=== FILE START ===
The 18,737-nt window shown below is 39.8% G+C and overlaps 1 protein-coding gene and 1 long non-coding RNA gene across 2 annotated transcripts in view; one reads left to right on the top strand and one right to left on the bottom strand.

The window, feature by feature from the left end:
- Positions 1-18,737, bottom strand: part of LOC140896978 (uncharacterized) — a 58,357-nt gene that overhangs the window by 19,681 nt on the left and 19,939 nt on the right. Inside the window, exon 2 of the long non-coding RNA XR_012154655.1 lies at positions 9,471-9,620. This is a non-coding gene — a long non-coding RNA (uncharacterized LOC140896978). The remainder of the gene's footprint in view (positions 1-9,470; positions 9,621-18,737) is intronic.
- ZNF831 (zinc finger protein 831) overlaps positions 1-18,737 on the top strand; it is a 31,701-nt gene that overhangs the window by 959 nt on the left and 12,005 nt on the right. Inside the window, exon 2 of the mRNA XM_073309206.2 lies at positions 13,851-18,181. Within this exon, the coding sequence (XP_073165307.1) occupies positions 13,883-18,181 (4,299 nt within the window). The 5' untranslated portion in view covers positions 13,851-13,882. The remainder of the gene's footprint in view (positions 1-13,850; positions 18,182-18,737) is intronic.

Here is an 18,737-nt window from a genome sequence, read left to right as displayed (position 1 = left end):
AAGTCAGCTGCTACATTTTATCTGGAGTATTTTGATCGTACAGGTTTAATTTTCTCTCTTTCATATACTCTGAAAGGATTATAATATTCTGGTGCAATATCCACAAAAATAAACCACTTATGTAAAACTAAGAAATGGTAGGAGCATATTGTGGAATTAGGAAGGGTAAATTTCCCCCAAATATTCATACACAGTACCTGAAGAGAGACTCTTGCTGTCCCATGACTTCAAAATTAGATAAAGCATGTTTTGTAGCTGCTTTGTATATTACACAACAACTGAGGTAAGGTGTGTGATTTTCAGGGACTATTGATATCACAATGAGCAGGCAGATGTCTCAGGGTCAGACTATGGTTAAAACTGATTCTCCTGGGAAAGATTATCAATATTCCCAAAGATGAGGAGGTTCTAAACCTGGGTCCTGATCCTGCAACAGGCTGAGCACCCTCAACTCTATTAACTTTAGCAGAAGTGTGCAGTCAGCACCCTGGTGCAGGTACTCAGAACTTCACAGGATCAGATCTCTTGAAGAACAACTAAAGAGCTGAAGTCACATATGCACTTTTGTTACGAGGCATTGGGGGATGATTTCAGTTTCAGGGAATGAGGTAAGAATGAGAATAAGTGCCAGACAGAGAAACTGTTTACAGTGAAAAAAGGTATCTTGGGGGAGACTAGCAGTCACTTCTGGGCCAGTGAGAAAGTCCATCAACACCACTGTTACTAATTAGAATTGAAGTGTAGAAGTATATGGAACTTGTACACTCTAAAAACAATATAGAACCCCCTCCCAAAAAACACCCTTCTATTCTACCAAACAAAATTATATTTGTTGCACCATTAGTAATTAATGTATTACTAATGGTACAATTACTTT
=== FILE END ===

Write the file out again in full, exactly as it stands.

The 18,737-nt window shown below is 39.8% G+C and overlaps 1 protein-coding gene and 1 long non-coding RNA gene across 2 annotated transcripts in view; one reads left to right on the top strand and one right to left on the bottom strand.

The window, feature by feature from the left end:
- Positions 1-18,737, bottom strand: part of LOC140896978 (uncharacterized) — a 58,357-nt gene that overhangs the window by 19,681 nt on the left and 19,939 nt on the right. Inside the window, exon 2 of the long non-coding RNA XR_012154655.1 lies at positions 9,471-9,620. This is a non-coding gene — a long non-coding RNA (uncharacterized LOC140896978). The remainder of the gene's footprint in view (positions 1-9,470; positions 9,621-18,737) is intronic.
- ZNF831 (zinc finger protein 831) overlaps positions 1-18,737 on the top strand; it is a 31,701-nt gene that overhangs the window by 959 nt on the left and 12,005 nt on the right. Inside the window, exon 2 of the mRNA XM_073309206.2 lies at positions 13,851-18,181. Within this exon, the coding sequence (XP_073165307.1) occupies positions 13,883-18,181 (4,299 nt within the window). The 5' untranslated portion in view covers positions 13,851-13,882. The remainder of the gene's footprint in view (positions 1-13,850; positions 18,182-18,737) is intronic.

Here is an 18,737-nt window from a genome sequence, read left to right as displayed (position 1 = left end):
AAGTCAGCTGCTACATTTTATCTGGAGTATTTTGATCGTACAGGTTTAATTTTCTCTCTTTCATATACTCTGAAAGGATTATAATATTCTGGTGCAATATCCACAAAAATAAACCACTTATGTAAAACTAAGAAATGGTAGGAGCATATTGTGGAATTAGGAAGGGTAAATTTCCCCCAAATATTCATACACAGTACCTGAAGAGAGACTCTTGCTGTCCCATGACTTCAAAATTAGATAAAGCATGTTTTGTAGCTGCTTTGTATATTACACAACAACTGAGGTAAGGTGTGTGATTTTCAGGGACTATTGATATCACAATGAGCAGGCAGATGTCTCAGGGTCAGACTATGGTTAAAACTGATTCTCCTGGGAAAGATTATCAATATTCCCAAAGATGAGGAGGTTCTAAACCTGGGTCCTGATCCTGCAACAGGCTGAGCACCCTCAACTCTATTAACTTTAGCAGAAGTGTGCAGTCAGCACCCTGGTGCAGGTACTCAGAACTTCACAGGATCAGATCTCTTGAAGAACAACTAAAGAGCTGAAGTCACATATGCACTTTTGTTACGAGGCATTGGGGGATGATTTCAGTTTCAGGGAATGAGGTAAGAATGAGAATAAGTGCCAGACAGAGAAACTGTTTACAGTGAAAAAAGGTATCTTGGGGGAGACTAGCAGTCACTTCTGGGCCAGTGAGAAAGTCCATCAACACCACTGTTACTAATTAGAATTGAAGTGTAGAAGTATATGGAACTTGTACACTCTAAAAACAATATAGAACCCCCTCCCAAAAAACACCCTTCTATTCTACCAAACAAAATTATATTTGTTGCACCATTAGTAATTAATGTATTACTAATGGTACAATTACTTT